SMU AD standing by coach Travis Mays after disturbing allegations of abusive culture

Coach Travis Mays once told players in a practice that if they weren’t going to compete, “you might as well go and commit suicide.” (AP/Jessica Hill)

SMU athletic director Rick Hart is standing by women’s basketball coach Travis Mays after disturbing accusations against the coach surfaced this week, and addressed the allegations in a memo to those within the athletic department, according to the Dallas Morning News.

Mays, among other things, told his players after a practice during the 2017-18 season that if they weren’t going to compete, “you might as well go and commit suicide.” 

Hart said in the memo that he addressed the issue with Mays at the time, though doesn’t say how, and that Mays apologized. The 51-year-old coached the Mustangs in their loss to Houston on Wednesday night,

"Coach Mays has publicly acknowledged that he made mistakes as a first-time head coach,” Hart wrote in the memo, via the Dallas Morning News. “He has accepted ownership of his missteps, apologized and grown through his experience.”

Mays also reportedly berated players with “verbal teardowns” directed at the “leftovers,” the players he didn’t recruit to the school. He cut two full-scholarship seniors, and reportedly didn’t tell his team why, and allegedly created a divide between freshman and seniors on the team.

Mays, who is now in his fourth season, also allegedly called players “disgusting,” “trash” and even threatened to speak negatively about his players to any potential future employers they may have.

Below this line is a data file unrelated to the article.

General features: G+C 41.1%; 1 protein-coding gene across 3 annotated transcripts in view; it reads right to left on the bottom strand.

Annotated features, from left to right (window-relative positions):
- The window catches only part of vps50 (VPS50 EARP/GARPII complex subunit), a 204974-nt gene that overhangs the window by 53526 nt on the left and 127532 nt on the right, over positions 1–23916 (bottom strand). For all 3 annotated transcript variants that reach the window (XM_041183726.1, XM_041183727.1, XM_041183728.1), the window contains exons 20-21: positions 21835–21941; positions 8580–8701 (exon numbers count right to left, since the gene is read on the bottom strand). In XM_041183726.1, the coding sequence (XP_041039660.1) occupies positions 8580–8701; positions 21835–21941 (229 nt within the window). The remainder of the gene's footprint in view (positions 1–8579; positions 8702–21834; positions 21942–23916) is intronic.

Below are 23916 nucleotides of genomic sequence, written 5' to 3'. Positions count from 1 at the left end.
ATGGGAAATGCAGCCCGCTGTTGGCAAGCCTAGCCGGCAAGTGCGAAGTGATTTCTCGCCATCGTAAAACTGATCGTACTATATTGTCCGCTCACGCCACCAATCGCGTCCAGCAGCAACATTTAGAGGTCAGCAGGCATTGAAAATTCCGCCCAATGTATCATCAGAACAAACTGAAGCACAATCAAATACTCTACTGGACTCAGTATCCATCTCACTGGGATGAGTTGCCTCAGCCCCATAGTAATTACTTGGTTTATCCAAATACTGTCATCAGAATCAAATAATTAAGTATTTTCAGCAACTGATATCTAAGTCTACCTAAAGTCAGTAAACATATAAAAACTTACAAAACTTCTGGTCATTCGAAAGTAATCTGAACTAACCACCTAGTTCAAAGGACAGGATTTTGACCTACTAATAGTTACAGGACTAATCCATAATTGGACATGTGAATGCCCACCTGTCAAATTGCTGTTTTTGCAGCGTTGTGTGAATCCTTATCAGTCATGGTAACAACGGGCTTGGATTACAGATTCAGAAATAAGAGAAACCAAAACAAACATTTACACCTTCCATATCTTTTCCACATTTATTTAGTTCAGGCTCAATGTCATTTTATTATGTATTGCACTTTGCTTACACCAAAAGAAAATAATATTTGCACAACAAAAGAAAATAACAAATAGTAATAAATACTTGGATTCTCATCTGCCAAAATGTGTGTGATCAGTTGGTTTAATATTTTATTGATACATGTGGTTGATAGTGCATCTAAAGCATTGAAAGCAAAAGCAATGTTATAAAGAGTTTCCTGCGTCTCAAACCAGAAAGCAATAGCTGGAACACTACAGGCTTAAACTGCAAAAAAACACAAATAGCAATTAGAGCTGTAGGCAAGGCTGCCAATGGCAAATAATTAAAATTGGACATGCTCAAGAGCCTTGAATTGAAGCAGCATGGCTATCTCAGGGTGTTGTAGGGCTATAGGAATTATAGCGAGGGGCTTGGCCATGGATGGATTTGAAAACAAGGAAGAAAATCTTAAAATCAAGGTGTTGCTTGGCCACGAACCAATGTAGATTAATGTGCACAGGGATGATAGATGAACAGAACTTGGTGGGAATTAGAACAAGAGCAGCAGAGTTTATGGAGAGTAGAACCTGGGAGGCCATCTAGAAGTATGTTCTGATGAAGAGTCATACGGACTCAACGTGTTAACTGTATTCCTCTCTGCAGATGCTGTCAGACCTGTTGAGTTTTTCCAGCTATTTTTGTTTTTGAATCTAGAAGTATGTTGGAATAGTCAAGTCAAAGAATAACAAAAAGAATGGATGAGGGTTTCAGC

In his memo, Hart said that SMU encourages “feedback from our student-athletes and others about our programs,” and that “mental health is a top priority.”

“We take great care to hire and develop coaches and staff members who share our mission of preparing students for life,” he wrote, via the Dallas Morning News. “Nothing is more important to us than the student-athlete experience.”

Both Mays and Hart acknowledged that the suicide comment was made, too. Hart said it is “absolutely a term that shouldn’t be used in any capacity or form.” Mays even apologized to one of his players via text message following the incident after his comment made the player burst into tears, as her father had died by suicide just two years earlier.

“It’s one of those things where sometimes you can push,” Mays said about the incident in a statement to the Dallas Morning News last week. “And it’s our job to push people outside of their comfort zones. And sometimes you can say things, whether it’s using the wrong verbiage or at the wrong time when you don’t need to express some of that.”

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